In March of this year I visited the Westfield Mall, which I had known for decades as the Fox Hills Mall. It’s located adjacent to the old Hughes Airport site, between Ladera Heights (the “Black Beverly Hills”), Westchester, and a nameless Los Angeles zip code, only about a mile from the ocean. It’s a nice area, and a nice mall.
It had been about twenty years since I had last visited this mall. It was still the Fox Hills Mall at the time. The only reason that I visited on this occasion was that it was in between where I was at about thirty minutes past noon and the Hertz office where I needed to return my rented car at about 6:30 pm. The weather was threatening rain, and I needed an indoor mall where I could open-endedly kill time, a place where there would always be a handy bathroom and plenty of food and coffee availabilities.
It was always an interesting mall, and it still is. My home of thirty years was close by; this was by far the closest mall to our house. The clientele from the beginning was predominantly black, due to Ladera Heights being the closest residential area. That would be prosperous black. Ladera Heights is what we called in old New York a “mirror neighborhood.” That means that when you drive through it you see only a typical up-scale neighborhood, with very nice homes and landscaping, with Volvos and BMWs in the driveways. Only later do you discover that the residents are black. Black attorneys, doctors, executives, CPAs, etc. For this reason, my wife and I casually referred to the mall as “the Black Hills Mall.” By now this appellation is too crude for mixed company, but we were a young couple from working class Queens and we certainly didn’t mean any harm or disparagement. In fact, the blackness of the mall was an attraction for us.
We saw the diversity as a positive for two reasons. First, we had two young sons in tow at the time and we both believed that it was important to give them some understanding of, and familiarity with, our black fellow-Americans outside of the sports or entertainment settings. Sure, there were some blacks living close to our house, but not close enough to do us any good, and there were black kids at their schools, in low concentrations, and I had black friends, but that’s different. Those are family friends! We thought it was good for our boys to see the many family groups and friend groups of all black Americans at our mall.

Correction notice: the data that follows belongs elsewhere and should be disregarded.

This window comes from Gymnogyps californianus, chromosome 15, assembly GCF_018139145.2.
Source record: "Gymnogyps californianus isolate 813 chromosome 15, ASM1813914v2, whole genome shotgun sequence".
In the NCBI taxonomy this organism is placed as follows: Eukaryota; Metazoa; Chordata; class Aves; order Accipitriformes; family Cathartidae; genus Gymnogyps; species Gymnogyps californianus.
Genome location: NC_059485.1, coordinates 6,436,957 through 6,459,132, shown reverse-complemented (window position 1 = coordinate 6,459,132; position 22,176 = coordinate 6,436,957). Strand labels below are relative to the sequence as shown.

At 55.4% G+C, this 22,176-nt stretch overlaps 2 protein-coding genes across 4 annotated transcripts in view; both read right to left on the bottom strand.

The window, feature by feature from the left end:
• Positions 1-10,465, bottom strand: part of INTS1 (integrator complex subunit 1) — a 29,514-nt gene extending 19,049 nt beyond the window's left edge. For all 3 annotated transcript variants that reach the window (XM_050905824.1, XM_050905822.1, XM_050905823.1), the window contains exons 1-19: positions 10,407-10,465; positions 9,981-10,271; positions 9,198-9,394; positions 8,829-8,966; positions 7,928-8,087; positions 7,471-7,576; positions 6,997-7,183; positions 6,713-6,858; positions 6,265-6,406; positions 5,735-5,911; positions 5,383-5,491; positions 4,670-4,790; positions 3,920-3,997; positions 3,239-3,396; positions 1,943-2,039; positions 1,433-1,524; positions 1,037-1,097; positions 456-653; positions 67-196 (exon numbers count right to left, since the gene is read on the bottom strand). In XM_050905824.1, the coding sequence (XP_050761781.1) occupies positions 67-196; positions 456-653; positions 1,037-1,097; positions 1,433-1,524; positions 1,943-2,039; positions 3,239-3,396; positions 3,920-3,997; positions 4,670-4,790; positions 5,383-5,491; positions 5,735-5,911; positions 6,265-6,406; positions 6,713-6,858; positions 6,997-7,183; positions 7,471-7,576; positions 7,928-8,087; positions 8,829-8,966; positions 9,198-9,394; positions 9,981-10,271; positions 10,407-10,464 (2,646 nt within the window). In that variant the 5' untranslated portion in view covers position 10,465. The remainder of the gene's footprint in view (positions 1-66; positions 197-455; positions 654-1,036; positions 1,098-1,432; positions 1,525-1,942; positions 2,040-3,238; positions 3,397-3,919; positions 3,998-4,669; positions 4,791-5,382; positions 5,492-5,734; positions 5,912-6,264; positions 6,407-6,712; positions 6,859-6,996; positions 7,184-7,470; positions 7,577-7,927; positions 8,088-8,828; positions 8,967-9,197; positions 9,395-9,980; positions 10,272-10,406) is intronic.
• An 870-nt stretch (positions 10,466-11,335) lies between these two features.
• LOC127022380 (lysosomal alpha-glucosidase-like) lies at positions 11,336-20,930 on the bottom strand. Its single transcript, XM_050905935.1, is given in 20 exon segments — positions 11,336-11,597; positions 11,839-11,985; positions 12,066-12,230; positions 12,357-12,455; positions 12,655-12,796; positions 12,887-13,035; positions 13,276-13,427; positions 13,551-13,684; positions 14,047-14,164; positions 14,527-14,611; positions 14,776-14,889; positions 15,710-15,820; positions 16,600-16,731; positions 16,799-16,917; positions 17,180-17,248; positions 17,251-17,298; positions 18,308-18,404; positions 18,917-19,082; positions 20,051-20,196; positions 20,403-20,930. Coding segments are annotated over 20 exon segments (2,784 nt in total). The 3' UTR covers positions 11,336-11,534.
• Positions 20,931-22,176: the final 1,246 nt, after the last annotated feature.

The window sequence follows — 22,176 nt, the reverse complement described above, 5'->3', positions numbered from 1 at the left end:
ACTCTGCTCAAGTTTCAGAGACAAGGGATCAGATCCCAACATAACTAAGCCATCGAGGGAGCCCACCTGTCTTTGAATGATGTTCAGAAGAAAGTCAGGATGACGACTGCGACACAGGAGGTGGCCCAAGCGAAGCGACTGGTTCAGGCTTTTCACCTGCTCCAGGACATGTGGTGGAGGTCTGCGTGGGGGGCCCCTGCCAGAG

Secondly, it was fascinating. Here’s the thing, white people, even racially progressive white people, don’t get many chances to closely observe black Americans in black settings. That’s unless they are big fans of jazz clubs or something. That mall was, and still is, a black setting. It’s home turf. America is still a place where black Americans must constantly be on guard for the inherent dangers of being black. In a black setting, our black friends can relax a bit, they can just be themselves, you know, drop the mask.
The Fox Hills Mall, now the Westfield Mall, still fulfills this purpose. Long ago it was more like 70% black, 15% white, and 15% Hispanic, with some Asians thrown in, mostly Japanese- or Filipino-Americans. It’s still more than 50% black, and the white number is still down around 15%. Now there are more Asians and Hispanics, and a good sprinkling of Middle-Easterners. It’s still diversity central, and totally fascinating.
I was there for more than four hours. Upon arrival I set up shop at the Coffee Bean & Tea Leaf in the center of the mall. (Iced Matcha Latte, $4.55 plus tax, $5.20.) I was there a long time, reading mostly in my new book to avoid draining the battery on my Kindle before I even got to the airport. Reading, and observing. Later I moved to the food area and got a piece of pizza from Sbarro, which was surprisingly good.
One thing that I miss in Thailand is black Americans. There are lots of black faces in my Bangkok neighborhood, but they are almost all Africans. I've gotten along very well with a few of them, but we have little in common. Most of them are students at one of the local international universities. I rarely see an American black, and then, even if I’m sure about the identification, you can’t just start walking up to people and saying, “are you American? Man, you guys are super-rare over here!” I have one black friend in Bangkok, whom I have known for long enough that he has come to trust me, but he’s a part-timer in Thailand. He’s the most successfully retired person that I know, and after a career with the Los Angeles Unified School System he divides his time between a residential hotel in Thailand, his house in Hawaii, his townhouse in Arizona (to attend ASU football games, he’s an alumnus), and Los Angeles, where some of his doctors practice and he still owns property.
Let me wrap this up on that note of borderline-self-congratulation. It was nice to see that mall again and roll those good memories over in my mind. And Eddie, good luck with that volcano, buddy. But they don’t call it the “Big Island” for nothing, so I’m thinking that you’re probably okay. (And check your e-mail! Damnit, your friends are worried about you!)